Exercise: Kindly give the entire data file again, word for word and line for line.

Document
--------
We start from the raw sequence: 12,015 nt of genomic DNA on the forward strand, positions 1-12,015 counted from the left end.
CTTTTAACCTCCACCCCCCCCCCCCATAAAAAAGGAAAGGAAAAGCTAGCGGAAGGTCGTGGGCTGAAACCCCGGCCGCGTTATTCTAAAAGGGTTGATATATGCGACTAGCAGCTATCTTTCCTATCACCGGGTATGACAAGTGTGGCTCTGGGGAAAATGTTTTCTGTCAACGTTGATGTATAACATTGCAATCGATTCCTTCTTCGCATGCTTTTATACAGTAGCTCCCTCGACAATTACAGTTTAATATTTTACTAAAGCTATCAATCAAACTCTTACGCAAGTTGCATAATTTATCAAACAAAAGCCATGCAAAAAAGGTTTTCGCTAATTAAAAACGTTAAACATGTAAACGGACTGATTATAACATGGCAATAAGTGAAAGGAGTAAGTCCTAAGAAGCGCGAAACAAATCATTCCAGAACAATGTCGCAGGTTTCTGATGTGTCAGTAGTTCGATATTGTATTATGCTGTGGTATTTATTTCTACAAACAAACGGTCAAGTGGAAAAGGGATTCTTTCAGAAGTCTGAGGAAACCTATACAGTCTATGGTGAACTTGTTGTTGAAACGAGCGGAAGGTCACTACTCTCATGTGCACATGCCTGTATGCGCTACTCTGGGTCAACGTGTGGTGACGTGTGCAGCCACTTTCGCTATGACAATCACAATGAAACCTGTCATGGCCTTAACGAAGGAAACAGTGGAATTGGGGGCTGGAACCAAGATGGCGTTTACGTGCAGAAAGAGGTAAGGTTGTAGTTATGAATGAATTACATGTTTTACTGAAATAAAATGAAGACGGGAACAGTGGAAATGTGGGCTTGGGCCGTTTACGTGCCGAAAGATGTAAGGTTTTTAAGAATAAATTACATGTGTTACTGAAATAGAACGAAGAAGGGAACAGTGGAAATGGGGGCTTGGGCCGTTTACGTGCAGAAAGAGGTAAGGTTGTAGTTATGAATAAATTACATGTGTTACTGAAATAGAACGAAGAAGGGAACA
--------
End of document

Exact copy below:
We start from the raw sequence: 12,015 nt of genomic DNA on the forward strand, positions 1-12,015 counted from the left end.
CTTTTAACCTCCACCCCCCCCCCCCATAAAAAAGGAAAGGAAAAGCTAGCGGAAGGTCGTGGGCTGAAACCCCGGCCGCGTTATTCTAAAAGGGTTGATATATGCGACTAGCAGCTATCTTTCCTATCACCGGGTATGACAAGTGTGGCTCTGGGGAAAATGTTTTCTGTCAACGTTGATGTATAACATTGCAATCGATTCCTTCTTCGCATGCTTTTATACAGTAGCTCCCTCGACAATTACAGTTTAATATTTTACTAAAGCTATCAATCAAACTCTTACGCAAGTTGCATAATTTATCAAACAAAAGCCATGCAAAAAAGGTTTTCGCTAATTAAAAACGTTAAACATGTAAACGGACTGATTATAACATGGCAATAAGTGAAAGGAGTAAGTCCTAAGAAGCGCGAAACAAATCATTCCAGAACAATGTCGCAGGTTTCTGATGTGTCAGTAGTTCGATATTGTATTATGCTGTGGTATTTATTTCTACAAACAAACGGTCAAGTGGAAAAGGGATTCTTTCAGAAGTCTGAGGAAACCTATACAGTCTATGGTGAACTTGTTGTTGAAACGAGCGGAAGGTCACTACTCTCATGTGCACATGCCTGTATGCGCTACTCTGGGTCAACGTGTGGTGACGTGTGCAGCCACTTTCGCTATGACAATCACAATGAAACCTGTCATGGCCTTAACGAAGGAAACAGTGGAATTGGGGGCTGGAACCAAGATGGCGTTTACGTGCAGAAAGAGGTAAGGTTGTAGTTATGAATGAATTACATGTTTTACTGAAATAAAATGAAGACGGGAACAGTGGAAATGTGGGCTTGGGCCGTTTACGTGCCGAAAGATGTAAGGTTTTTAAGAATAAATTACATGTGTTACTGAAATAGAACGAAGAAGGGAACAGTGGAAATGGGGGCTTGGGCCGTTTACGTGCAGAAAGAGGTAAGGTTGTAGTTATGAATAAATTACATGTGTTACTGAAATAGAACGAAGAAGGGAACA